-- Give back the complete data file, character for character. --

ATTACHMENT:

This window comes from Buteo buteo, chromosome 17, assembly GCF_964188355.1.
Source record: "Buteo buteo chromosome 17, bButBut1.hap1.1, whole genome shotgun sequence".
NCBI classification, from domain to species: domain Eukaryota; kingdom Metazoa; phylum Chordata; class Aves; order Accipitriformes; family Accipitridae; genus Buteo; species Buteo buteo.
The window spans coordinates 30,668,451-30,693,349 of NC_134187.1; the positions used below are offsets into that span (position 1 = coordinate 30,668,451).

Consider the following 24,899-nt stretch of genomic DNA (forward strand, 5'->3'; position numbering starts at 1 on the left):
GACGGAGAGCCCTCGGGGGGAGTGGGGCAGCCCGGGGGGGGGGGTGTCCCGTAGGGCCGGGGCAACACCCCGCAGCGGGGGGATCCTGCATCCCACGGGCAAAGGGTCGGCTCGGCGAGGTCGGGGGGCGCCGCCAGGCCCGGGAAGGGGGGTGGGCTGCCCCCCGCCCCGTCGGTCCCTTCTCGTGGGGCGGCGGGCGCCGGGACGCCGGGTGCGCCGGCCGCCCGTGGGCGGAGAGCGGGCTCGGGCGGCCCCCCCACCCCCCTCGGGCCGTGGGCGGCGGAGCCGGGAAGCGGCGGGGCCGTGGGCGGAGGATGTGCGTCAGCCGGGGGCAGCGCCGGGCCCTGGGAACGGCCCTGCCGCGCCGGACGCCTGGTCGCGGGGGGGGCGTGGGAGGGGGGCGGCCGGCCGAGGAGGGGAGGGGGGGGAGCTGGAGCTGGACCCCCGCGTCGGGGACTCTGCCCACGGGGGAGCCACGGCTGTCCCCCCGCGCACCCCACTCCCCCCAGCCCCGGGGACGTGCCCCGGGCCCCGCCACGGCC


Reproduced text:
This window comes from Buteo buteo, chromosome 17, assembly GCF_964188355.1.
Source record: "Buteo buteo chromosome 17, bButBut1.hap1.1, whole genome shotgun sequence".
NCBI classification, from domain to species: domain Eukaryota; kingdom Metazoa; phylum Chordata; class Aves; order Accipitriformes; family Accipitridae; genus Buteo; species Buteo buteo.
The window spans coordinates 30,668,451-30,693,349 of NC_134187.1; the positions used below are offsets into that span (position 1 = coordinate 30,668,451).

Consider the following 24,899-nt stretch of genomic DNA (forward strand, 5'->3'; position numbering starts at 1 on the left):
GACGGAGAGCCCTCGGGGGGAGTGGGGCAGCCCGGGGGGGGGGGTGTCCCGTAGGGCCGGGGCAACACCCCGCAGCGGGGGGATCCTGCATCCCACGGGCAAAGGGTCGGCTCGGCGAGGTCGGGGGGCGCCGCCAGGCCCGGGAAGGGGGGTGGGCTGCCCCCCGCCCCGTCGGTCCCTTCTCGTGGGGCGGCGGGCGCCGGGACGCCGGGTGCGCCGGCCGCCCGTGGGCGGAGAGCGGGCTCGGGCGGCCCCCCCACCCCCCTCGGGCCGTGGGCGGCGGAGCCGGGAAGCGGCGGGGCCGTGGGCGGAGGATGTGCGTCAGCCGGGGGCAGCGCCGGGCCCTGGGAACGGCCCTGCCGCGCCGGACGCCTGGTCGCGGGGGGGGCGTGGGAGGGGGGCGGCCGGCCGAGGAGGGGAGGGGGGGGAGCTGGAGCTGGACCCCCGCGTCGGGGACTCTGCCCACGGGGGAGCCACGGCTGTCCCCCCGCGCACCCCACTCCCCCCAGCCCCGGGGACGTGCCCCGGGCCCCGCCACGGCC